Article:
quakkels quakkels - 1 year ago 87
Java Question

Why was Map<> in Java designed to require two types; Map<> and HashMap<>?

My primary language has been C#, though lately I've been doing more Java development. In C#, I can define a Dictionary like this:

using System.Collections.Generic;


Dictionary<string, string> myDict = new Dictionary<string, string>();

However, if I want to create a similar object in Java, I need to do this:

import java.utils.Map;
import java.utils.HashMap;


Map<String, String> myMap = new HashMap<String, String>();

Why is Java designed so that
is created with a
and two different imports are required to use it?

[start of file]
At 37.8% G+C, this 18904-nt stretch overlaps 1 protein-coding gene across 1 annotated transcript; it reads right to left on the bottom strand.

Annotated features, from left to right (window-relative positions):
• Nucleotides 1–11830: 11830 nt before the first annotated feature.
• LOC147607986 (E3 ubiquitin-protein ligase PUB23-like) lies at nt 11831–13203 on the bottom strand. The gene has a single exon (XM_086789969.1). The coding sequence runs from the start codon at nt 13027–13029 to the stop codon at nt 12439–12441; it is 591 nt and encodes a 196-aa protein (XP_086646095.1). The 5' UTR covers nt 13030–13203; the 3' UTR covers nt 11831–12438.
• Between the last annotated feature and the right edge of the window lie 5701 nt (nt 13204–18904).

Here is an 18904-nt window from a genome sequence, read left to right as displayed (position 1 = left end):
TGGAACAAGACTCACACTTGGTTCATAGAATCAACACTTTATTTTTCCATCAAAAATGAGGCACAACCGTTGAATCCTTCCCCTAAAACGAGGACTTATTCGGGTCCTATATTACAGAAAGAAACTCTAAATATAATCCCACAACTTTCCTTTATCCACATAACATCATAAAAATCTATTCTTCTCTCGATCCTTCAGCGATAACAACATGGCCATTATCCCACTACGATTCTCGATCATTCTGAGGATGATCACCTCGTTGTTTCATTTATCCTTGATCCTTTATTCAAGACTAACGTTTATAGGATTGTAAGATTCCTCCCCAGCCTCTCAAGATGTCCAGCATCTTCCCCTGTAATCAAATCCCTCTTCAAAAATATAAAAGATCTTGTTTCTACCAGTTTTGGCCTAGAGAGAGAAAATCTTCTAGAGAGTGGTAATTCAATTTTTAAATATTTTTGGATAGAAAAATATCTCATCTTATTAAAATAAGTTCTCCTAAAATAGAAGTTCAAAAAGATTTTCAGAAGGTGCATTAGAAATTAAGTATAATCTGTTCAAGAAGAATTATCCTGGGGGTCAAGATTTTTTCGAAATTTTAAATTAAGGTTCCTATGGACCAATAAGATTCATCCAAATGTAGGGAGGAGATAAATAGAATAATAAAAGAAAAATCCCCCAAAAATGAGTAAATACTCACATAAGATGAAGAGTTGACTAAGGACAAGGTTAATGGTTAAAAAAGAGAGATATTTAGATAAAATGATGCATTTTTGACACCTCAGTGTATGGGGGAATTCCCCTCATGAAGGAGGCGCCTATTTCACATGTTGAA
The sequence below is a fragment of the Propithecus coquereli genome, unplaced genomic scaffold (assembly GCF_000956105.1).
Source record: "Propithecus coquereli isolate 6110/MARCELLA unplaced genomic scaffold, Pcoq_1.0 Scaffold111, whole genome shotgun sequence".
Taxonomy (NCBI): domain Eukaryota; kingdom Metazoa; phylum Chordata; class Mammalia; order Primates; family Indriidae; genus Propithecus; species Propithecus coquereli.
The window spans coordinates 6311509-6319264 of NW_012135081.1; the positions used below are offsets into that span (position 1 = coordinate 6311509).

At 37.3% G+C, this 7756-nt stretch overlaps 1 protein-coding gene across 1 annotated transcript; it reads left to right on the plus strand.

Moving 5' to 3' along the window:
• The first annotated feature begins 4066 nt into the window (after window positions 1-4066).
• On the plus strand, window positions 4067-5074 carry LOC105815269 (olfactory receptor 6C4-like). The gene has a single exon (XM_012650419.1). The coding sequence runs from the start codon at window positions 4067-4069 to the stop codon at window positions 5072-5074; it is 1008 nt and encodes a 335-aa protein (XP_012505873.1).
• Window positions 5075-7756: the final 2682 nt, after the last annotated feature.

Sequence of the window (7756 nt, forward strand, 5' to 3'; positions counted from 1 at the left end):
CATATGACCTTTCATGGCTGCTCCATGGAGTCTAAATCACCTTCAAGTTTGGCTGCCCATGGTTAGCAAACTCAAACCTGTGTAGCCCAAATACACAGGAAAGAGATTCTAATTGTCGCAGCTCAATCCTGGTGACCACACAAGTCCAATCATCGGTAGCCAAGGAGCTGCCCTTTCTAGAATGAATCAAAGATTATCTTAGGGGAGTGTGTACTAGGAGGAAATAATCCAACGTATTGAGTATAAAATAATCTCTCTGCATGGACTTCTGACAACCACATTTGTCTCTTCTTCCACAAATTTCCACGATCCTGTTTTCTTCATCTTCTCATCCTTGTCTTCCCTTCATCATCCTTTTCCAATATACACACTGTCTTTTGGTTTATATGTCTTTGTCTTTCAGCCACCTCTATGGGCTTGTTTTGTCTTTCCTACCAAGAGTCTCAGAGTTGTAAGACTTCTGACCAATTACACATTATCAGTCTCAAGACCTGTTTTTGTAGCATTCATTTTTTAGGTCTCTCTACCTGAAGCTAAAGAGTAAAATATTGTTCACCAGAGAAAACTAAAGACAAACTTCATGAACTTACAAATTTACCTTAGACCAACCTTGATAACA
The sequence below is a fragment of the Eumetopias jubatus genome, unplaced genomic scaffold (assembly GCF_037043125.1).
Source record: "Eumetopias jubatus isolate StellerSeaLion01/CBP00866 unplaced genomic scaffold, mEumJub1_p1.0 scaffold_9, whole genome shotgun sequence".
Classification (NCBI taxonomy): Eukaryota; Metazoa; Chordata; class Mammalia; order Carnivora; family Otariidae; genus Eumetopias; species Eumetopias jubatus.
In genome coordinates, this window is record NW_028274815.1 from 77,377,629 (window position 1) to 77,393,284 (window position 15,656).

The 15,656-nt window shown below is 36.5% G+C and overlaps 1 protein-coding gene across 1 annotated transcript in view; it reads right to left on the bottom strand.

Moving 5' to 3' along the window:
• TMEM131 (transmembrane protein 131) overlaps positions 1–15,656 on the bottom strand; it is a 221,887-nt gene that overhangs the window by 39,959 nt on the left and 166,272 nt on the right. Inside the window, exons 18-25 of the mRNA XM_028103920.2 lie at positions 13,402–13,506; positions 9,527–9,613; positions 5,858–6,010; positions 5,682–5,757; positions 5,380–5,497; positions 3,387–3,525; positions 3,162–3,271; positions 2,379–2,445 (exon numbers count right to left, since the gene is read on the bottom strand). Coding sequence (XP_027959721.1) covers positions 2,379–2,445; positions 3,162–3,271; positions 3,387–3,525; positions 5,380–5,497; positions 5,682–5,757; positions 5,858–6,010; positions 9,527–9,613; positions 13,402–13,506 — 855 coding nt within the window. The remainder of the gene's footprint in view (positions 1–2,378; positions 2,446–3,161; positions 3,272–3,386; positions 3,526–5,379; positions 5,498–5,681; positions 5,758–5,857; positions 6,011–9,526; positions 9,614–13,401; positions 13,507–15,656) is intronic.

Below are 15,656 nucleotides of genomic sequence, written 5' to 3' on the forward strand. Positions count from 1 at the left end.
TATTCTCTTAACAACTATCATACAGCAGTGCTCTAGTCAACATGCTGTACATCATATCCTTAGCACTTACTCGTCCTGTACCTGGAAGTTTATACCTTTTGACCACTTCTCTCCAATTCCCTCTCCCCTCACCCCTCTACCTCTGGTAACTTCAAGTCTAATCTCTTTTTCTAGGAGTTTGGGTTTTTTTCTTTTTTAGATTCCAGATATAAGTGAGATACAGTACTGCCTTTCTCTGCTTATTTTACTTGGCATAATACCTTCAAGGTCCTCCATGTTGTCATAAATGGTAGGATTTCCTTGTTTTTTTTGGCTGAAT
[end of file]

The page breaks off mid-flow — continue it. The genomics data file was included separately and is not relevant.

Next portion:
Just curious.


It never even crossed my mind that
could be an interface. It doesn't follow the convention of prefixing the interface name with an
. I'm surprised that such a convention isn't used there.

Answer Source

Map is an interface, while HashMap is a concrete implementation, just like TreeMap

BTW You can use only HashMap if you like:

HashMap<k,v> hashmap = new HashMap<k,v>();

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